Old medicine cabinets used to have a slot where you could dispose of old razor blades. I can't tell you how many of thos I've found over the years in customers houses.
By space, I meant moving the tub so the insulation process could be done. A more arduous task, if the drain is in the basement, encased in concrete.

itcanadian 03-20-2011 01:28 PM


When they installed the tub, they plastered around it, the space doesn't exist to remove the tub, furr out the wall, insulate etc. and then installed the tub back in place. The 1-2" taken up by the new furred out wall would prevent the bathtub from fitting back in place. I could cut out portions of the opposite wall's studs, but frankly I'd rather just furr out, around the bathtub, and seal the seam where the cement board meets the tub. Thoughts?

If you were thinking that I build out a standard studded frame over the concrete, that's not going to jive. The bathroom as it currently exists is literally as wide as the bathtub is long. The only reason the tub fits in there right now is because they installed it flush to the concrete block wall, and studded wall, and then applied the plaster to the concrete block, laying it around the tub body.

Thanks for your help!

Ron6519 03-20-2011 02:27 PM

Building out the wall over the tub generally doesn't work unless the tub has a really wide, flat top. As you deepen the wall it gets to where the tub starts to curve down. Solutions are smaller tub, shower only, bath redesign or leave it as it is.

itcanadian 03-20-2011 02:54 PM


Thanks for the feedback. Changing the tub really isn't an option at this point (I'm chewing on it though). Do you think a 1 1/2" addition to the concrete would be significant enough to run into trouble against the tub?

Back to some of my initial questions:

1. I'm now thinking I'll anchor the cement board using tapcon screws, do I need thinset behind it? Can I anchor the cement board directly over top of a vapor barrier? I'm thinking I'll double up with liquid sealant over the cement board to be extra sure. Also, would I have to remove the wallpaper and old mastic before adhering the cement board?

2. If I do mount directly to the plaster over concrete wall, should I repair the corners where the plaster on concrete was ruined, or just let the cement board act as a repair?

3. What are my options for removal or concealing the chicken wire used along the corner seams? Can I cut it out, or simply mount cement board over top of it?

Thanks again for all of your help!

Ron6519 03-20-2011 03:34 PM

Rest a 2x4 on the tub ledge and see what it looks like.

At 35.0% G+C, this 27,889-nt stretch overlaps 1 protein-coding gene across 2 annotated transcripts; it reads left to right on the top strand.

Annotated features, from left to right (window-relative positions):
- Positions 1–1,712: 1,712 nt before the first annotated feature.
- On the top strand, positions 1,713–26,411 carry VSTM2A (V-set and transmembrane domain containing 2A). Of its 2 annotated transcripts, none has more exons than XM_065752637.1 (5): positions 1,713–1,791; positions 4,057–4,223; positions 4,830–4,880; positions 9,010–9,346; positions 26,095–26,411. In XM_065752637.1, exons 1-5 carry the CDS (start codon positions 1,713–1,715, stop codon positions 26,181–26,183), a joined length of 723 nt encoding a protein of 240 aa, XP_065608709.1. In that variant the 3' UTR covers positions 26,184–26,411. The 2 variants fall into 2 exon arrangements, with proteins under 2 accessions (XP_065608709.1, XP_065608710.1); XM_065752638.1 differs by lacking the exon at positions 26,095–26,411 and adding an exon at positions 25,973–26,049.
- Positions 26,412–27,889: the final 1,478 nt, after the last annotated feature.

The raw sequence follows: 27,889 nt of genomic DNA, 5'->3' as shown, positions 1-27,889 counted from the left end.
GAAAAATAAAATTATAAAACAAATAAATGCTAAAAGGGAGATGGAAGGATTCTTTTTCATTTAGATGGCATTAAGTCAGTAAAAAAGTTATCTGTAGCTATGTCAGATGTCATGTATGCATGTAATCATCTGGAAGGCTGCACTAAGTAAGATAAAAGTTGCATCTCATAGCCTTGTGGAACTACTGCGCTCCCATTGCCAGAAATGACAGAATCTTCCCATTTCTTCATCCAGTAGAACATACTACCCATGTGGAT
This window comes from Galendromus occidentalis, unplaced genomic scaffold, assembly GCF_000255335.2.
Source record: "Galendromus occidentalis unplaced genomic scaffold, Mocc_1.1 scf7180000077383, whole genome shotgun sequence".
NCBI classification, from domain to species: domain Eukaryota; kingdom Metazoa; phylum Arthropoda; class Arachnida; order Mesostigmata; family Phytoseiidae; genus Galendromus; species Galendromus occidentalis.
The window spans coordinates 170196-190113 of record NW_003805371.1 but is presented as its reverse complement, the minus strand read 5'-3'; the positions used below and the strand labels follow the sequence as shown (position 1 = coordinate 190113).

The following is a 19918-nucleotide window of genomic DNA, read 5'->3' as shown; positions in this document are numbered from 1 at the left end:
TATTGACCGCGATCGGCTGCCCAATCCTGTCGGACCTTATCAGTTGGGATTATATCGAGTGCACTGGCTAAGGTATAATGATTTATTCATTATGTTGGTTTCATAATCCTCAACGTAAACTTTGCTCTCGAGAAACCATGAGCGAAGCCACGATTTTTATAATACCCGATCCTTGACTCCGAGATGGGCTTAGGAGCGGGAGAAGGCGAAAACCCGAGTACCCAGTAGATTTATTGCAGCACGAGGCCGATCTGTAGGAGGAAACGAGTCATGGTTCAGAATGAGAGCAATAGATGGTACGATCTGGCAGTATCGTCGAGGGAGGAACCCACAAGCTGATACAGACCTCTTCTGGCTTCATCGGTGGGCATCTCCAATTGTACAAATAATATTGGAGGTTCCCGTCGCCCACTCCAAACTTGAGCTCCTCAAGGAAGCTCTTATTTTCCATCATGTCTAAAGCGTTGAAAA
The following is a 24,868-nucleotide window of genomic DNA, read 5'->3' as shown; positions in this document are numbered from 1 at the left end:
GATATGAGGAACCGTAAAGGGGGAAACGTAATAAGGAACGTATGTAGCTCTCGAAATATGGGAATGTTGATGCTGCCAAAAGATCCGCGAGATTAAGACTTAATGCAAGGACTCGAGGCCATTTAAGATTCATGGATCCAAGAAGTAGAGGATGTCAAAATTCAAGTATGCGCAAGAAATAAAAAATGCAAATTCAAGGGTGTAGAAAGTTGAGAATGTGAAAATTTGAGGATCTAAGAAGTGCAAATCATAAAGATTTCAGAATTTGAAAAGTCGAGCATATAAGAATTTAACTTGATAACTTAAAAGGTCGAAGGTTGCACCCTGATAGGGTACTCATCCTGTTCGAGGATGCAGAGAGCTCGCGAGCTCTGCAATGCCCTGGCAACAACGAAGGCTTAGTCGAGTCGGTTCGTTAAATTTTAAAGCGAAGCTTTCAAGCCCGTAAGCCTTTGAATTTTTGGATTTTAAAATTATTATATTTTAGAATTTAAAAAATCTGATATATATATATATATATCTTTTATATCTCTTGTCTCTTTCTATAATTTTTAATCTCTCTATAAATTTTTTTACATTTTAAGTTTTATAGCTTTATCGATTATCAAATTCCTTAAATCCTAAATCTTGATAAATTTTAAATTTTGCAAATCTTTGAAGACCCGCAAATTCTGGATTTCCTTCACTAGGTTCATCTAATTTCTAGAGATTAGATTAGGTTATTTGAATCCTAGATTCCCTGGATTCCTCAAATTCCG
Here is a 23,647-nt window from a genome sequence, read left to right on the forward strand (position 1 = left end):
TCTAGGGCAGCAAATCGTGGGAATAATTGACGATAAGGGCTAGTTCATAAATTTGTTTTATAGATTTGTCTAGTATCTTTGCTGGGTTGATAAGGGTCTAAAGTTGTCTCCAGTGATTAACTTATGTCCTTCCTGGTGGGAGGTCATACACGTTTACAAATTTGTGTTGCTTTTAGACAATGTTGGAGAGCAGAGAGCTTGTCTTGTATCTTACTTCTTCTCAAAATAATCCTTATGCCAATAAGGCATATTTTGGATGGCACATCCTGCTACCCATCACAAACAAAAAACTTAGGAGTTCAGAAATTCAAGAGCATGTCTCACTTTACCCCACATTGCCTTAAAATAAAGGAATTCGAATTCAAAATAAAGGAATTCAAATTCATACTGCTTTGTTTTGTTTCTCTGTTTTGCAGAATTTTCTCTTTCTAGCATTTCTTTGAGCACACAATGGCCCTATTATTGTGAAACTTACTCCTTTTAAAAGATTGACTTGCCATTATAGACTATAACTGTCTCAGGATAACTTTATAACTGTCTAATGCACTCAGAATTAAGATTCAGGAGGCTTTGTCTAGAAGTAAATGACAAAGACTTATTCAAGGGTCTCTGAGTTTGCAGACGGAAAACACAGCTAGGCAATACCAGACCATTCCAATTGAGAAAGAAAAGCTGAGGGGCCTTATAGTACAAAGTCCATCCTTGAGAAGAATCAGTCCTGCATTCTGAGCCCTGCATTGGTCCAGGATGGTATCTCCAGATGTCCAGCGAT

itcanadian 03-20-2011 10:07 PM

I placed a level across the end that meets the concrete wall. It's pretty flat across the width of the bathtub... I think I'll give a shallow frame a shot.


itcanadian 03-21-2011 09:21 AM

So, I'm back to not framing, and just laying cement board over the plaster/concrete wall. The reason being: this wall is about 1/3 exterior, the rest is all interior. While it would be a bonus to add insulation, the added effort to do so would take up space in an area of already limited space, and it seems the gains would be limited given the fact that the rest of the house lacks insulation anyways. So, my thought now is install insulation on the fully exterior wall, but just lay 1/4" cement board directly over the plaster/concrete wall. So, now my questions are refined:

1. How can I sandwich a vapor barrier between the plaster and the cement board? I'd like to have the vapor barrier as an added layer of protection, I intend to water proof the cement board too.
2. Do I need thinset behind the cement board, or are concrete screws sufficient? I'd like to avoid thinset because it would require surface preparation by way of removing wallpaper and either covering or removing old mastic.
3. The rest of this wall doesn't need a vapor barrier, what's the easiest way to mount drywall directly to this type of wall?

Thanks guys!

itcanadian 03-21-2011 12:06 PM

Problem solved, I just got off the phone with Wedi... They said mount their product directly to the plaster wall after removing any brittle plaster sections and flattening it out with thinset. Then, thinset wedi panels directly to the plaster, and support with masonry anchors into the block wall. Voila, waterproofed, slightly insulated, and prepped for tile all in one move without needing to remove wallpaper or mastic. Thoughts?